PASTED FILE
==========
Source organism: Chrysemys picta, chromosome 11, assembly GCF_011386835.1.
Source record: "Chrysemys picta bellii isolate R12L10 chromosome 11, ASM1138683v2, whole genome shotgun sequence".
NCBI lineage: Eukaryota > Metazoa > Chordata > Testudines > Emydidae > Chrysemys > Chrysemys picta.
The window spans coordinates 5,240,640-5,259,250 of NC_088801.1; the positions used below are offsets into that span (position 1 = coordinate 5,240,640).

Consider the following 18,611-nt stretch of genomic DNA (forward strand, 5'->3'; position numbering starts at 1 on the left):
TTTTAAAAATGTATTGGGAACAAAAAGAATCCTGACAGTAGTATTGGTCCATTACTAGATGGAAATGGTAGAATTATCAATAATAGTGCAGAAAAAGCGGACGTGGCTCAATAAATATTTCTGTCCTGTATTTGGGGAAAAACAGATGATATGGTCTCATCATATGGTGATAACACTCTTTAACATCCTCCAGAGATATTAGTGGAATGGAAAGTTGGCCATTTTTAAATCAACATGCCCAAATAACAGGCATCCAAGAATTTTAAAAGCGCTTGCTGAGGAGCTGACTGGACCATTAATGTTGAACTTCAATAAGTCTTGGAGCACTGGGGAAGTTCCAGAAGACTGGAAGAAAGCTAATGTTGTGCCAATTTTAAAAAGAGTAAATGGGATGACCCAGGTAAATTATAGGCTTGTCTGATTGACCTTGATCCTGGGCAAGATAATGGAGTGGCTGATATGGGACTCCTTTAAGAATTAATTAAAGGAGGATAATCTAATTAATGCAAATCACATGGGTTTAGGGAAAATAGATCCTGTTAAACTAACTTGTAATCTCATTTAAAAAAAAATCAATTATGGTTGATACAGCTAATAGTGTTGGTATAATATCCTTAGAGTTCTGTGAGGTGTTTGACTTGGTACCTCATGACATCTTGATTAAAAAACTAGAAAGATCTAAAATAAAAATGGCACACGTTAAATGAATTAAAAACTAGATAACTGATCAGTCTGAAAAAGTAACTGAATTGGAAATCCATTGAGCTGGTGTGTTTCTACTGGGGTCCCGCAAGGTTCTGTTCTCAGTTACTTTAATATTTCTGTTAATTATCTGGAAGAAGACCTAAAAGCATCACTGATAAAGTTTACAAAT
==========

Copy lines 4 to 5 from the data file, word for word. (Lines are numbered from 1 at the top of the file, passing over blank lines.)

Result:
The window spans coordinates 5,240,640-5,259,250 of NC_088801.1; the positions used below are offsets into that span (position 1 = coordinate 5,240,640).

Consider the following 18,611-nt stretch of genomic DNA (forward strand, 5'->3'; position numbering starts at 1 on the left):